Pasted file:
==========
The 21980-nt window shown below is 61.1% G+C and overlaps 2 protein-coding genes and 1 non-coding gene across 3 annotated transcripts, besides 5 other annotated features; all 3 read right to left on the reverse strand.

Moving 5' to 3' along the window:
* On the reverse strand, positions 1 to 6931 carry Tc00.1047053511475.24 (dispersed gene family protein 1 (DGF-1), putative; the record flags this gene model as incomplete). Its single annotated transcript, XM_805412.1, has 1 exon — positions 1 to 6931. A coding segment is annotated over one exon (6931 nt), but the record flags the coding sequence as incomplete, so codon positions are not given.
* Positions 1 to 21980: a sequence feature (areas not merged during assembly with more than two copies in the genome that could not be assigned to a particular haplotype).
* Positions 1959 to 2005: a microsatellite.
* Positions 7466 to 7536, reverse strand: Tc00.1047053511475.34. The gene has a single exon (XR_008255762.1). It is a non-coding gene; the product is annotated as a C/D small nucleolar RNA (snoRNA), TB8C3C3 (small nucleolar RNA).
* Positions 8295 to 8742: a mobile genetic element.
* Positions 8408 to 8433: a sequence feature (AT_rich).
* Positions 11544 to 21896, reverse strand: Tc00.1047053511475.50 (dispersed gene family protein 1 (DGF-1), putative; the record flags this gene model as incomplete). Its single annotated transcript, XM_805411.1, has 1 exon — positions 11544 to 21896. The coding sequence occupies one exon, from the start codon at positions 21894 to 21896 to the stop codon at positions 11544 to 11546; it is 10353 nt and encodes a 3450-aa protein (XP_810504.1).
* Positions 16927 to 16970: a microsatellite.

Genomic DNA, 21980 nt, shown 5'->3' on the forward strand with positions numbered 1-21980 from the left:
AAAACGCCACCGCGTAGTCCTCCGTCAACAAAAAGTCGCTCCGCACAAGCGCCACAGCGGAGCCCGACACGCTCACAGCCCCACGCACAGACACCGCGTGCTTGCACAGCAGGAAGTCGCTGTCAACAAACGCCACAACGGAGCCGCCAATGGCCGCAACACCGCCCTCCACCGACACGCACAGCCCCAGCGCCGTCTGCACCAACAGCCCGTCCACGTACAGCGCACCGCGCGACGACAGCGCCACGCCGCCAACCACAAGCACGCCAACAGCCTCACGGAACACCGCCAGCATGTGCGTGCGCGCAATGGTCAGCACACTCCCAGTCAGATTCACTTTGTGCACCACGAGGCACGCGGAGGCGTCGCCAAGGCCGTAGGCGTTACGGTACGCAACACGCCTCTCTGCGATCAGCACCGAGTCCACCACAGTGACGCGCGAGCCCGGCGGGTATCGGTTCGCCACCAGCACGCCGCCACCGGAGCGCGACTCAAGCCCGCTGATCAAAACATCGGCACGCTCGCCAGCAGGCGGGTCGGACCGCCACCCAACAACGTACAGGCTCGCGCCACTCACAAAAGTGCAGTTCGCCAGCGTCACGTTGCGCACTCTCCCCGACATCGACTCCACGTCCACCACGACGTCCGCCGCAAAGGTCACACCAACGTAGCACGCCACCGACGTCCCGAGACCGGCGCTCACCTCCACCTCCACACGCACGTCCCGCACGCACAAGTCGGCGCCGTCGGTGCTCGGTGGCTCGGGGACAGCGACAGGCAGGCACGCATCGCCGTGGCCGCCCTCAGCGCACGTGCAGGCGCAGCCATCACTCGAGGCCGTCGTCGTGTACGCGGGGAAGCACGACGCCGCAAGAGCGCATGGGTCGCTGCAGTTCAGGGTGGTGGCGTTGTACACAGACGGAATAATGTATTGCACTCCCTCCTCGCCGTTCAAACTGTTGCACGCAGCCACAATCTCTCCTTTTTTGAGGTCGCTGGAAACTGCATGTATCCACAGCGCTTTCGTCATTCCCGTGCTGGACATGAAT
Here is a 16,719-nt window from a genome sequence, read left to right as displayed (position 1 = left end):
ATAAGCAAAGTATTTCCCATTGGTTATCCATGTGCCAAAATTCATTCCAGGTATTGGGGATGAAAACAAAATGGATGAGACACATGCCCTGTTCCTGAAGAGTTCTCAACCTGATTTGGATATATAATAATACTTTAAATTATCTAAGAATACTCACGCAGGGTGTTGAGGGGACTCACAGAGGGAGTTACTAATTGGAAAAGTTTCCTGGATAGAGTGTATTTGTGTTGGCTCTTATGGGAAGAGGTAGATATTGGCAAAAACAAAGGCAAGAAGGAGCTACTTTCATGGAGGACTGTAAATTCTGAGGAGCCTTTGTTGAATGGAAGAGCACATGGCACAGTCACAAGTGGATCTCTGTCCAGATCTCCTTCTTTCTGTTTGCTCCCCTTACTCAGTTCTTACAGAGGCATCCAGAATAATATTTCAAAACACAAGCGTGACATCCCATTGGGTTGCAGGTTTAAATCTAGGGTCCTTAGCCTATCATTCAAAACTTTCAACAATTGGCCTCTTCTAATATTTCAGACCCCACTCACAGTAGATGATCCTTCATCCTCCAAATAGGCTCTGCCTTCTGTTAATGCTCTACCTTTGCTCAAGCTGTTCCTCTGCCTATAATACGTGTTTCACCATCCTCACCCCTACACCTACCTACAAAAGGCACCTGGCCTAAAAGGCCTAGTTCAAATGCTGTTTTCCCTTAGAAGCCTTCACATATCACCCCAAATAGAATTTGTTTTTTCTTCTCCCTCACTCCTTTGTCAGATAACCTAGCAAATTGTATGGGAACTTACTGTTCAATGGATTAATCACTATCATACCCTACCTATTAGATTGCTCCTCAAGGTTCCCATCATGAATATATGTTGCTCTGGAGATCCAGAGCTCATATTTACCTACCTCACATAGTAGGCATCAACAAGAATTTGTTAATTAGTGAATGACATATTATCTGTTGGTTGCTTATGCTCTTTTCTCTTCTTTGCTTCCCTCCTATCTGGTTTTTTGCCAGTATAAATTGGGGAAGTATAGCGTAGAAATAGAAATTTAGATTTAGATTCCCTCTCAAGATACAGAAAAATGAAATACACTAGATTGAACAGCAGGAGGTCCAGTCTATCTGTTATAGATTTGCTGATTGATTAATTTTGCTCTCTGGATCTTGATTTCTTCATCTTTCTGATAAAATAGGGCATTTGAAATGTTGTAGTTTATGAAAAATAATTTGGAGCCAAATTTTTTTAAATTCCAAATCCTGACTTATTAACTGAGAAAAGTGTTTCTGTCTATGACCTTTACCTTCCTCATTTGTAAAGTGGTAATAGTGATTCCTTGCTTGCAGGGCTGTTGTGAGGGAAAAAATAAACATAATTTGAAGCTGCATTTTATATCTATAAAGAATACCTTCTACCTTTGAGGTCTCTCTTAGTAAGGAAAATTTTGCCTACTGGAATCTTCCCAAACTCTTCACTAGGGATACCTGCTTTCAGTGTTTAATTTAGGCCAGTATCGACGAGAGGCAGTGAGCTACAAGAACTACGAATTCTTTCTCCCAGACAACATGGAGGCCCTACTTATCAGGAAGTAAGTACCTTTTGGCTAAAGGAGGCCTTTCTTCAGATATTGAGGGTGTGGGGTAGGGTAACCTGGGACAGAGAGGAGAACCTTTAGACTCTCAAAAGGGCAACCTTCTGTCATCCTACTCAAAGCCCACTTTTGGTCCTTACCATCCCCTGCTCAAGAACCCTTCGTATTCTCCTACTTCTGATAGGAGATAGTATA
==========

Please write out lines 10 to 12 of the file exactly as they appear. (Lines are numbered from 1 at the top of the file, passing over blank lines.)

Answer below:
* Positions 16927 to 16970: a microsatellite.

Genomic DNA, 21980 nt, shown 5'->3' on the forward strand with positions numbered 1-21980 from the left:
AAAACGCCACCGCGTAGTCCTCCGTCAACAAAAAGTCGCTCCGCACAAGCGCCACAGCGGAGCCCGACACGCTCACAGCCCCACGCACAGACACCGCGTGCTTGCACAGCAGGAAGTCGCTGTCAACAAACGCCACAACGGAGCCGCCAATGGCCGCAACACCGCCCTCCACCGACACGCACAGCCCCAGCGCCGTCTGCACCAACAGCCCGTCCACGTACAGCGCACCGCGCGACGACAGCGCCACGCCGCCAACCACAAGCACGCCAACAGCCTCACGGAACACCGCCAGCATGTGCGTGCGCGCAATGGTCAGCACACTCCCAGTCAGATTCACTTTGTGCACCACGAGGCACGCGGAGGCGTCGCCAAGGCCGTAGGCGTTACGGTACGCAACACGCCTCTCTGCGATCAGCACCGAGTCCACCACAGTGACGCGCGAGCCCGGCGGGTATCGGTTCGCCACCAGCACGCCGCCACCGGAGCGCGACTCAAGCCCGCTGATCAAAACATCGGCACGCTCGCCAGCAGGCGGGTCGGACCGCCACCCAACAACGTACAGGCTCGCGCCACTCACAAAAGTGCAGTTCGCCAGCGTCACGTTGCGCACTCTCCCCGACATCGACTCCACGTCCACCACGACGTCCGCCGCAAAGGTCACACCAACGTAGCACGCCACCGACGTCCCGAGACCGGCGCTCACCTCCACCTCCACACGCACGTCCCGCACGCACAAGTCGGCGCCGTCGGTGCTCGGTGGCTCGGGGACAGCGACAGGCAGGCACGCATCGCCGTGGCCGCCCTCAGCGCACGTGCAGGCGCAGCCATCACTCGAGGCCGTCGTCGTGTACGCGGGGAAGCACGACGCCGCAAGAGCGCATGGGTCGCTGCAGTTCAGGGTGGTGGCGTTGTACACAGACGGAATAATGTATTGCACTCCCTCCTCGCCGTTCAAACTGTTGCACGCAGCCACAATCTCTCCTTTTTTGAGGTCGCTGGAAACTGCATGTATCCACAGCGCTTTCGTCATTCCCGTGCTGGACATGAAT